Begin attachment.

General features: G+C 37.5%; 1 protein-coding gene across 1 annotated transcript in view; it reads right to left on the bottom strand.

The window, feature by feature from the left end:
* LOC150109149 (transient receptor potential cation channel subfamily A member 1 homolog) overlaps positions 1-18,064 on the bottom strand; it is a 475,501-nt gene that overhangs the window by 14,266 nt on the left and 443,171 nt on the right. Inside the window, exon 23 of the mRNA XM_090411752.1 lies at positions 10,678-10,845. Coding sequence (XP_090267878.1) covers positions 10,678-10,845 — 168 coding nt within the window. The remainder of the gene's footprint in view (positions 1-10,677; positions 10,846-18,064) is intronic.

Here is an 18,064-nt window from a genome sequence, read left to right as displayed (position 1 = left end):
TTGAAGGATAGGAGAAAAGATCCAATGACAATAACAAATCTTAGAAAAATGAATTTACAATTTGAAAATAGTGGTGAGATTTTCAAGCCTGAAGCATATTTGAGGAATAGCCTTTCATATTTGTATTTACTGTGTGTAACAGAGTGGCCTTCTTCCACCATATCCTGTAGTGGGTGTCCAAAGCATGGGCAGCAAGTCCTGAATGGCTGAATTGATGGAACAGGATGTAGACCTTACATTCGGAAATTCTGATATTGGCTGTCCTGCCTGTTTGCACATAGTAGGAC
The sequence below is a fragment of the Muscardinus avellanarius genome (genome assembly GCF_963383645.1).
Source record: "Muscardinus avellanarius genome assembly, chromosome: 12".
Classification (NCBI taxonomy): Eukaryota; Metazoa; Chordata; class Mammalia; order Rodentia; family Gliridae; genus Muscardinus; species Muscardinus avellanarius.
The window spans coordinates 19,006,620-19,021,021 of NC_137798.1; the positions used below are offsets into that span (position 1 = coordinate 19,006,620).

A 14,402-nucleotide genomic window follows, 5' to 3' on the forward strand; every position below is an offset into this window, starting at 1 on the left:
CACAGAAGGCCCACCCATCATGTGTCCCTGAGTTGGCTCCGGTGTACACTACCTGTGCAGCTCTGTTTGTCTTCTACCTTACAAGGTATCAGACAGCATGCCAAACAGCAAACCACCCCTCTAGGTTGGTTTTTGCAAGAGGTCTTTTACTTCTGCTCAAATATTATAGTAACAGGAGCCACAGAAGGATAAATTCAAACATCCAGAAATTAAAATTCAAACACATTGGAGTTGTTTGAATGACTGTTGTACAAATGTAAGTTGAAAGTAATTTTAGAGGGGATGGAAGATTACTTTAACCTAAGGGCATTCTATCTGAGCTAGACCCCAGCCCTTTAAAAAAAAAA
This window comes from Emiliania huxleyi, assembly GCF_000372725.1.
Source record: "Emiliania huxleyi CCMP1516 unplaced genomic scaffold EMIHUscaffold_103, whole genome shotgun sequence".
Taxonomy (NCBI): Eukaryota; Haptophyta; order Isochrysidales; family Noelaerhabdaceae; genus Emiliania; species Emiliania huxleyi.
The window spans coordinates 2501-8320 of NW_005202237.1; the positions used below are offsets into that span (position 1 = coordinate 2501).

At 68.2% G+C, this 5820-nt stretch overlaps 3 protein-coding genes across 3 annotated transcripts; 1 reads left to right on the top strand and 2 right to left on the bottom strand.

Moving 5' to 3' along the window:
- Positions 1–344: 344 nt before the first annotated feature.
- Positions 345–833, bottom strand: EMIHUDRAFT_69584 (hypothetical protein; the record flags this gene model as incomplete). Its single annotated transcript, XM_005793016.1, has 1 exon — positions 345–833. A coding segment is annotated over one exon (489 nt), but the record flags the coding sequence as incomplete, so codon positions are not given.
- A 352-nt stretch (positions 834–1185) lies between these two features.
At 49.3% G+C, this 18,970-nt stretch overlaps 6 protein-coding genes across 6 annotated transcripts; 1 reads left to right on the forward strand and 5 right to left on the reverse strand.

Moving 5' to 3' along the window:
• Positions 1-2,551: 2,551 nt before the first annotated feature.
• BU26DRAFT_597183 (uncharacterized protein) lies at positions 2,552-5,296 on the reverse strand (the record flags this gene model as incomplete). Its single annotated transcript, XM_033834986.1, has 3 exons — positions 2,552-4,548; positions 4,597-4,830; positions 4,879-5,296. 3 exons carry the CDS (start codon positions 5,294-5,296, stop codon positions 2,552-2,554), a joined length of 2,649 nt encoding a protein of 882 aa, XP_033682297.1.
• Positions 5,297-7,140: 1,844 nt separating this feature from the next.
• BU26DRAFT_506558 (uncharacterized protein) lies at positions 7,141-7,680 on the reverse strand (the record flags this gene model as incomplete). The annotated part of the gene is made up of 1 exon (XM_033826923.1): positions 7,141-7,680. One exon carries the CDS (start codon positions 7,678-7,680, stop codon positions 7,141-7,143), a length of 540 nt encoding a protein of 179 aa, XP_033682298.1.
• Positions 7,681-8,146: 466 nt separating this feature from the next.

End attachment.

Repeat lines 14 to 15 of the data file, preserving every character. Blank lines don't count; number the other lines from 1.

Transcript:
Taxonomy (NCBI): Eukaryota; Haptophyta; order Isochrysidales; family Noelaerhabdaceae; genus Emiliania; species Emiliania huxleyi.
The window spans coordinates 2501-8320 of NW_005202237.1; the positions used below are offsets into that span (position 1 = coordinate 2501).